Superpowers

The other day I read how someone believed everyone in this world has a superpower. In a sense, I believe that is true. I would have never assumed the art of writing as a superpower, but if it moves people to change is some way, no matter how small a change, then yes, I would say writing is a superpower. Sounds crazy for a Freedom Friday post, doesn’t it?

Marvel Comics
Marvel Comics

The very definition of superpower is the accentuation of strength beyond normal boundaries. That strength can be physical, but it also can be a mental or spiritual power. For instance, up until recently, I believed the Marvel and DC Comics superheroes were characters whom I would classify possessing superpowers. And why not?

Superman is faster than a speeding bullet, more powerful than a locomotive and is able to leap tall buildings in a single bound. Captain America possesses super speed and strength beyond that of mere mortals. Thor has the power of thunder rattling within his bones. And Hulk is a formidable opponent against just about anything.

Other superheroes, however, are natural superheroes based on their integrity to stand for truth and justice. Batman and Iron Man fall into this category, owning superpowers beyond the equipment they utilize to help fight crime. Should they not have their equipment, they would equally be able to defeat their enemies with their superpowers of persuasion, honesty and firm resolve. Their inherent powers are from within, unseen on a physical level, but evident in situations when called upon.

DC Comics
DC Comics

Similarly, if someone were to tell me I do not possess superpowers like comic book superheroes, I would agree. I am not faster than a speeding bullet. I mean, it would surprise me if I can catch the train on time. I am not more powerful than a locomotive. After all, I’m a scrawny guy with limited capacity to lift anything beyond a milk jug. And I cannot leap a tall building in a single bound. If I can lift my feet to climb the stairs, then that is as far as I’ll go exerting any physical activity for the day.

Of course, I’m being facetious. It’s fun making stuff up as I go along.

No, I may not be a superhero according to the standard definition, but neither is anyone else I know—at least to my knowledge. What I do know is every person on this planet has something they are really good at and no other person in this world can replace them doing what they do. Does that make sense?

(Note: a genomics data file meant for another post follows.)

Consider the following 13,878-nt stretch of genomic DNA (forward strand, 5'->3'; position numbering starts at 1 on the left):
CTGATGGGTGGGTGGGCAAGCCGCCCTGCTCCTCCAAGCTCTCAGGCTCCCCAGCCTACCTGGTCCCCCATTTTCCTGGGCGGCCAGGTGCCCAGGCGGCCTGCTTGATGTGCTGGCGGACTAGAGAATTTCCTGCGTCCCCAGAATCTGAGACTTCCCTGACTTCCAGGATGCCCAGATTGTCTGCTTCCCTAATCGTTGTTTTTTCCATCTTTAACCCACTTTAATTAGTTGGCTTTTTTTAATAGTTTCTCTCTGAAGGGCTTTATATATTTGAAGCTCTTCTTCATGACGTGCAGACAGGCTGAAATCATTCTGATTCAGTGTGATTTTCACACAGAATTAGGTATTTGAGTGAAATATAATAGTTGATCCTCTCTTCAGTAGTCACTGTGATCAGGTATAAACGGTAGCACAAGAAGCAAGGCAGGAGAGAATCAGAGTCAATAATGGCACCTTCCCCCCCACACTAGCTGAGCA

Look at it this way, a brilliant writer who submits a 250-word article to a prominent magazine once a month will get paid $250 bucks. That’s a buck a word. For every “a”, “and” and “the”—that’s a buck. To be able to do that on a consistent level is having a superpower beyond imagination.

My dad had a superpower. He could do all sorts of plumbing. He used to crawl into exhaust tubes to retrofit vast arrays of water pipes from source to destination. At times, the pipes would burst and drench him from head to toe, but he’d always survive. There are only so many people in the world that couldn’t do that. To me, that is a superpower.

If you are a mom, then you would know you’ve got all those superheroes beat. No one can touch you. And no one can say you’re second-best.

I guess what I’m saying is you don’t have to be Superman, Captain America, Batman or Iron Man to make a difference in life. Your superpower is what you’re good at, and you can share it with the world.

And that is an amazing thing.

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What is your superpower?

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36 thoughts on “Superpowers

  1. Good writers take me down a dark street. They beg me to follow as they lead. Good writers open the world to me. The smells in the air, sounds of footsteps, rustle of garbage or leaves in the breeze. I would really rather not go down the dark street but I can’t resist the pull of the written word. You, Mr. Jack, have that superpower. I enjoy your writing.
    Leslie

  2. I loved this thought-provoking post, Jack. Writing well is a superpower; as they say, the pen is mightier than the sword. Or, in modern speak, the keyboard is mightier than the bomb. You have a vision (creativity), you stick to it (persistence-sweat-hard work), you execute that plan to the best of your abilities (hard work-efficiency-humility), and you hold fast and true to your ideals (integrity-honesty-character). Thus, you’re a great power in the pantheon of Super Writers! As to me, who knows? Can I say I’m an expert at the power of existing?! 🙂 Oh, yeah, that or the Garden Avenger.

  3. I think you’re all being too modest. My superpower is the ability to turn my ears into auxiliary eyes so that I have 270 degree vision. Great when you’re driving and crossing the road, but no defense when someone whacks you on the back of the head.

  4. Why does Superman leap over the buildings when he can fly?

    I’ve thought of this before and joked around that my imagination is my superpower. It makes me feel unique and the ability I utilize to affect others. This is to tell a story and bring a smile to a person’s face. It’s also helped me in my retail and office job days because you can solve unexpected problems that aren’t in the manual. Explaining your solutions to others isn’t part of the power set though.

  5. Hmmm. If insomnia is a super – power, then I’m up there with Captain America, Superman, Thor, the Torch….. 🙂
    Now, if curiosity is a super – power, I could be a hero of some sort, I can become almost OBSESSIVELY interested in almost ANY subject, no matter how seemingly obscure or un – interesting it might be other people. If I were a detective that could be a strength. Or it could become almost like OCD ( W / I have, to a degree ).

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